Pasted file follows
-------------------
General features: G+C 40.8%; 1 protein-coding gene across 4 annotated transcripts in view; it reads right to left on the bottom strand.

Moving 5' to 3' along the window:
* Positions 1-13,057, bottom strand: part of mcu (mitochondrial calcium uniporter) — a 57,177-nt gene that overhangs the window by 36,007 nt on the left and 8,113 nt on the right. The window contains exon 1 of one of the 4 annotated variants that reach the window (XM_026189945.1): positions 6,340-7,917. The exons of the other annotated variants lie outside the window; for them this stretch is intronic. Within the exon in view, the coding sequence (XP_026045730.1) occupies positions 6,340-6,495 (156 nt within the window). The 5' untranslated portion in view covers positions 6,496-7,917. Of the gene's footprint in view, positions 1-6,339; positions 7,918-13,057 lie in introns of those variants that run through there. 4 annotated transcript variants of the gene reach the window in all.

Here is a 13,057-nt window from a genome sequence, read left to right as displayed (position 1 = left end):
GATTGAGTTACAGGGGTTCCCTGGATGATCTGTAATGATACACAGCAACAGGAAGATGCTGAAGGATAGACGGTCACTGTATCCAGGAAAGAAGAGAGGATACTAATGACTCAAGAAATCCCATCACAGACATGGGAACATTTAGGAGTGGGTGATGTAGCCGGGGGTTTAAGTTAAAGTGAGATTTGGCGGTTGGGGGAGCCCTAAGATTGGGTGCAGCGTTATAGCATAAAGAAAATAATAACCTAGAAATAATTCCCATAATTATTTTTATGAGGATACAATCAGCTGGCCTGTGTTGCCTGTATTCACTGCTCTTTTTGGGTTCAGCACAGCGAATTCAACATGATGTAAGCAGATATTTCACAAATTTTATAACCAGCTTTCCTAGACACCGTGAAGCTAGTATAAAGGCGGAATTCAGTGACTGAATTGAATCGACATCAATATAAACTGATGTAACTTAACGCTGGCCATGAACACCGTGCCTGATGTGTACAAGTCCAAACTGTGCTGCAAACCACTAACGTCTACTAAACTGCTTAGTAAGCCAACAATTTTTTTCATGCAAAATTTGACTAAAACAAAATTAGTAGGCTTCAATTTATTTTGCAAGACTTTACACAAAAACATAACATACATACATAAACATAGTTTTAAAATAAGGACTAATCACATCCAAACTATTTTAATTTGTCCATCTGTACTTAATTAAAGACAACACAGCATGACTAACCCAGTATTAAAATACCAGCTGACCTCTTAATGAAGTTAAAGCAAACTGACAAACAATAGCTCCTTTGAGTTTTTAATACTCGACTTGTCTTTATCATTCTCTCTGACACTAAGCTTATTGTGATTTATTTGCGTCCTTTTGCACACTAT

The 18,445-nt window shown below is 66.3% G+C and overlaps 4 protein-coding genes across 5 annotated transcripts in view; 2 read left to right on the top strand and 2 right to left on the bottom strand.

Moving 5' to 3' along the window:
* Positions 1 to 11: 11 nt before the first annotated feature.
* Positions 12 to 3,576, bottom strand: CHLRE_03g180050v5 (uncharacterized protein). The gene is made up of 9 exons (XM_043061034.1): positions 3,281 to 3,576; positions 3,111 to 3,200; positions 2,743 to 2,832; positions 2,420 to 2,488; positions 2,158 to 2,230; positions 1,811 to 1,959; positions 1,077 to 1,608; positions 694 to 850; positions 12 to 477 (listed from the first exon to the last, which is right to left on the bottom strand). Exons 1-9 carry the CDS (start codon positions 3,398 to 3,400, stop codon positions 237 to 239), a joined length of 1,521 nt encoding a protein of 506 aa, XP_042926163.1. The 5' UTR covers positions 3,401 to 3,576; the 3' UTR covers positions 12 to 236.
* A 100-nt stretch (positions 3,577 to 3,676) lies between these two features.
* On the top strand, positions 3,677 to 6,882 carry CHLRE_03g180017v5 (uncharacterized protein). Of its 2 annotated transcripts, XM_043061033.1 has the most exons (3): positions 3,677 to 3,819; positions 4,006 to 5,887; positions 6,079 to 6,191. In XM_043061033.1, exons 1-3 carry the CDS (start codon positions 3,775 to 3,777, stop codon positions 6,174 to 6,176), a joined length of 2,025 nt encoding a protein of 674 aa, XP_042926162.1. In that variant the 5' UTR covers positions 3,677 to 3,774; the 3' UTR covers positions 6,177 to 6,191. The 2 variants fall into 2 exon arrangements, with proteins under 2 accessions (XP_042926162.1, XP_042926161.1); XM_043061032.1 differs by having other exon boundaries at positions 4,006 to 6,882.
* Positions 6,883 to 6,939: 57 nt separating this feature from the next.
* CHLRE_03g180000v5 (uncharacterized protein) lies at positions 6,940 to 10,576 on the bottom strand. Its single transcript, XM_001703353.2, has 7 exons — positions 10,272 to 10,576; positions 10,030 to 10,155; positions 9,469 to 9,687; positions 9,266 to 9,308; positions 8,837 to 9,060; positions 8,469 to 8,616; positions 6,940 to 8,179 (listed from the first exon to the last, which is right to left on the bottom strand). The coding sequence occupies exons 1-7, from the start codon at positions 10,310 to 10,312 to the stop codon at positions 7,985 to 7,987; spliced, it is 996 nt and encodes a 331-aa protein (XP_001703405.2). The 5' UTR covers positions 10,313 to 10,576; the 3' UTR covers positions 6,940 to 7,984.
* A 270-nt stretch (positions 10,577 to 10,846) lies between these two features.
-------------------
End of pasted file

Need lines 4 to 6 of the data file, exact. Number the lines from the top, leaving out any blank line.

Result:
Here is a 13,057-nt window from a genome sequence, read left to right as displayed (position 1 = left end):
GATTGAGTTACAGGGGTTCCCTGGATGATCTGTAATGATACACAGCAACAGGAAGATGCTGAAGGATAGACGGTCACTGTATCCAGGAAAGAAGAGAGGATACTAATGACTCAAGAAATCCCATCACAGACATGGGAACATTTAGGAGTGGGTGATGTAGCCGGGGGTTTAAGTTAAAGTGAGATTTGGCGGTTGGGGGAGCCCTAAGATTGGGTGCAGCGTTATAGCATAAAGAAAATAATAACCTAGAAATAATTCCCATAATTATTTTTATGAGGATACAATCAGCTGGCCTGTGTTGCCTGTATTCACTGCTCTTTTTGGGTTCAGCACAGCGAATTCAACATGATGTAAGCAGATATTTCACAAATTTTATAACCAGCTTTCCTAGACACCGTGAAGCTAGTATAAAGGCGGAATTCAGTGACTGAATTGAATCGACATCAATATAAACTGATGTAACTTAACGCTGGCCATGAACACCGTGCCTGATGTGTACAAGTCCAAACTGTGCTGCAAACCACTAACGTCTACTAAACTGCTTAGTAAGCCAACAATTTTTTTCATGCAAAATTTGACTAAAACAAAATTAGTAGGCTTCAATTTATTTTGCAAGACTTTACACAAAAACATAACATACATACATAAACATAGTTTTAAAATAAGGACTAATCACATCCAAACTATTTTAATTTGTCCATCTGTACTTAATTAAAGACAACACAGCATGACTAACCCAGTATTAAAATACCAGCTGACCTCTTAATGAAGTTAAAGCAAACTGACAAACAATAGCTCCTTTGAGTTTTTAATACTCGACTTGTCTTTATCATTCTCTCTGACACTAAGCTTATTGTGATTTATTTGCGTCCTTTTGCACACTAT

The 18,445-nt window shown below is 66.3% G+C and overlaps 4 protein-coding genes across 5 annotated transcripts in view; 2 read left to right on the top strand and 2 right to left on the bottom strand.